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Saturday, 11 May, 2002, 17:18 GMT 18:18 UK
Israel rethinks Gaza assault
Priest and volunteers clean the Church of the Nativity
In Bethlehem the clean-up operation is underway
Israel's expected strike against the Palestinian-controlled Gaza Strip appears to be on hold as the government reassesses its plans.

The people of Gaza have been bracing themselves for a large Israeli incursion in retaliation for a Palestinian suicide bombing on Tuesday which killed 15 Israelis.


We are preparing for any possible incursion by the Zionist enemy into Gaza and if it happens we are ready with what we have our light weapons and pipe bombs

Palestinian fighter
But now Israel's Defence Minister Binyamin Ben-Eliezer says he is ready to look again at a proposed attack because details of the military plans have been extensively leaked.

In Bethlehem, residents have been flocking to Manger Square to celebrate the peaceful end of the six-week siege of the Church of the Nativity and the withdrawal of Israeli forces.

Media leaks

Mr Ben-Eliezer directed the change of course at a meeting with senior military officials late on Friday, insisting that it was a purely military decision not the result of any foreign intervention.

In recent days, Israeli newspapers have carried detailed reports on likely targets, including a claim that a strike would be launched against the house of Sheikh Ahmed Yassin, the spiritual leader of the Islamic militant group, Hamas.

Gaza map

According to Israeli public radio, Israel is now moving towards preparing a more limited operation with specific targets rather than a large scale incursion.

Israel faced widespread international condemnation for the impact on the civilian population caused by last month's incursions into the West Bank.

The Gaza Strip is even more densely populated - with 1.2 million people crammed into a narrow strip of 360 square kilometres (140 square miles) - and any widespread military offensive could result in large-scale civilian casualties.

Troop build-up

Israeli officials also believe that many of the Palestinians they were targeting have now gone underground. There are also fears that the Palestinian have had sufficient time to prepare booby traps around possible targets.

But some are still arguing that the Gaza attack should go ahead. A day before Tuesday's suicide bombing, Israel's army chief General Shaul Mofaz warned of "an even broader and deeper operation" than that in the West Bank if terrorist attacks continued.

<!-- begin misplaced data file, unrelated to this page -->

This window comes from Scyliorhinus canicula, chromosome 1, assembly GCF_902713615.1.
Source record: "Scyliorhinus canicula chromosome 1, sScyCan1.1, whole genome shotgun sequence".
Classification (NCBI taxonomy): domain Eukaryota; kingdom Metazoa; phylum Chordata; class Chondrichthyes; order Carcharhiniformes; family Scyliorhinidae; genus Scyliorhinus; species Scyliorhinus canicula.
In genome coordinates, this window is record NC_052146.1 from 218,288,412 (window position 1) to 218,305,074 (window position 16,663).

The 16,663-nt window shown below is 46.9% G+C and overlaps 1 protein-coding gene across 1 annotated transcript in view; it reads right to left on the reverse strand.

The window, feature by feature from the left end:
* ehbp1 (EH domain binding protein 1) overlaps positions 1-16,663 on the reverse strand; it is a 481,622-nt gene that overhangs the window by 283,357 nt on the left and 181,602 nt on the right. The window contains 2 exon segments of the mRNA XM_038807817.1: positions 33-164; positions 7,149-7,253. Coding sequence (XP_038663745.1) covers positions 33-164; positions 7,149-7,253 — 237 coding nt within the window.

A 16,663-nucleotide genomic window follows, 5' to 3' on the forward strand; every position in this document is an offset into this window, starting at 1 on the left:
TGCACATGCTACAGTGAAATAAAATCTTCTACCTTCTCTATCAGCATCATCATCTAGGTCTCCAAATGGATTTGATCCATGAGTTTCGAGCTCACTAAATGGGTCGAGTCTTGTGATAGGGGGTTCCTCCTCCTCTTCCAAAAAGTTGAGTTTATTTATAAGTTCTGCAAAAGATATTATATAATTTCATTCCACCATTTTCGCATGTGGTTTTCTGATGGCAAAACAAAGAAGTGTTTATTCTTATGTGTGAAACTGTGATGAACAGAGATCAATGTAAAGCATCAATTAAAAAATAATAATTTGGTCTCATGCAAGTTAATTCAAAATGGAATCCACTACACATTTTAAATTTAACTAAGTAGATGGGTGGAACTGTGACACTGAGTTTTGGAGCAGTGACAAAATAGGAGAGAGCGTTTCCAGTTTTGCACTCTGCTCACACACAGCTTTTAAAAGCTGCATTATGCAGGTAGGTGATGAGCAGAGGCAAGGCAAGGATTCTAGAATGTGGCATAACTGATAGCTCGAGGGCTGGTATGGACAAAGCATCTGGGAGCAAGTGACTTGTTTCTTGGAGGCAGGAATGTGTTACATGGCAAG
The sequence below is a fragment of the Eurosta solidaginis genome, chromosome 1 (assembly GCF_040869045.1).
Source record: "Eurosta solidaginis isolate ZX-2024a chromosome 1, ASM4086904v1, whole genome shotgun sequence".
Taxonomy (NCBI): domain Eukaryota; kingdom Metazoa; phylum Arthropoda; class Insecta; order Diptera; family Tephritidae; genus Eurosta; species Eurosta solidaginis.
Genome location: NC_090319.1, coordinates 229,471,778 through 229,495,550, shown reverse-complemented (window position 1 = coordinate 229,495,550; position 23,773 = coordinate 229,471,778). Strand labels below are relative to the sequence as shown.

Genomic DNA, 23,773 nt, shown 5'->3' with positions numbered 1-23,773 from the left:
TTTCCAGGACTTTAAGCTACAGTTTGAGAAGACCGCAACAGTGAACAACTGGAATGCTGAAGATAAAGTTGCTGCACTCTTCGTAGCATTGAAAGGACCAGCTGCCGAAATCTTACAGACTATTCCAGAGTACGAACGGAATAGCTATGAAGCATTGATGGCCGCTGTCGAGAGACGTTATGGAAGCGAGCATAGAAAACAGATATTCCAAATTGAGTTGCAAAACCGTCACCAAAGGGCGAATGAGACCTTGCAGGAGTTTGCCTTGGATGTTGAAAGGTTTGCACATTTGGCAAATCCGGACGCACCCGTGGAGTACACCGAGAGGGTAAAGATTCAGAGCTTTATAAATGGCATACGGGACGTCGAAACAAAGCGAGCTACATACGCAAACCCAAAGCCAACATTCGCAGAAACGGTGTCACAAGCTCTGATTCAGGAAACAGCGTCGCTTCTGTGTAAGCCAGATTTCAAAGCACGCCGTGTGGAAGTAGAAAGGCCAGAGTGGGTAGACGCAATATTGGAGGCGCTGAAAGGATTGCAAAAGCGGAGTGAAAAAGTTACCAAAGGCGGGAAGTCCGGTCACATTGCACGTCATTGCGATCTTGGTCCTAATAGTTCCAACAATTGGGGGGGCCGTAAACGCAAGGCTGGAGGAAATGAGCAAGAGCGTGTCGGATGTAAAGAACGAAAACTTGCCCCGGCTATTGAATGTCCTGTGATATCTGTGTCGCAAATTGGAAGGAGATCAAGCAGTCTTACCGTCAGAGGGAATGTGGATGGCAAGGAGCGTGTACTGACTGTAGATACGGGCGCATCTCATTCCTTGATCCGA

Palestinian fighters in Gaza
In Gaza the Palestinians are readying for battle

The BBC's Michael Voss in Jerusalem says Israel's military build-up around Gaza is continuing and that none of the army reservists called up on Thursday have been stood down.

In Gaza, Palestinian militants have been preparing for a fight and residents stocking up on food.

"We are preparing for any possible incursion by the Zionist enemy into Gaza and if it happens we are ready with what we have our light weapons and pipe bombs," one masked militant said.

Bethlehem comes alive

The freeze on operations follows the end of the siege at the Church of the Nativity in Bethlehem.

On Saturday the people of Bethlehem began their first day in more than five weeks free of Israeli army control.

BBC correspondent Jonny Dymond says the streets of Bethlehem are packed; music blares out of shops and sacks of fresh food clutter the narrow lanes.

Voices from the Conflict

What the Israeli action combined with the terrorist bombings have done is to foster more hatred than anything over the last 30 years of occupation

Gila Svirsky, Israeli peace activist

  Read her story

Hundreds of Palestinians pushed past barriers that encircled Bethlehem's holiest shrine throughout the 39-day standoff, some running up to the church compound and touching the stonework.

The church bells were rung for several minutes.

Inside the church damage was found to be mostly superficial, although the church reeked of waste and was strewn with rubbish, dirty dishes, blankets and cigarette butts.

Greek Orthodox and Franciscan monks held thanksgiving prayers in the church on Friday, but a public mass planned for Saturday morning has been postponed for a day to allow the church to be cleaned.

The Israeli army said its soldiers had found 40 explosive devices during a search of the church following its evacuation.

 WATCH/LISTEN
 ON THIS STORY
The BBC's Michael Voss
"There is still a lot to be worked out"
'Civilian institutions have been destroyed'
"Civilian institutions have been destroyed"
See also:

11 May 02 | Middle East
Church emerges unharmed from siege
10 May 02 | Middle East
Eyewitness: Calm end to siege
10 May 02 | Middle East
No winners from siege deal
11 May 02 | Middle East
In pictures: Bethlehem clean-up
10 May 02 | Middle East
In pictures: End of Bethlehem siege
09 May 02 | Middle East
Timeline: Bethlehem siege
09 May 02 | Middle East
Bethlehem siege: Inside the negotiations
10 May 02 | Middle East
Gaza gives militants hero's welcome
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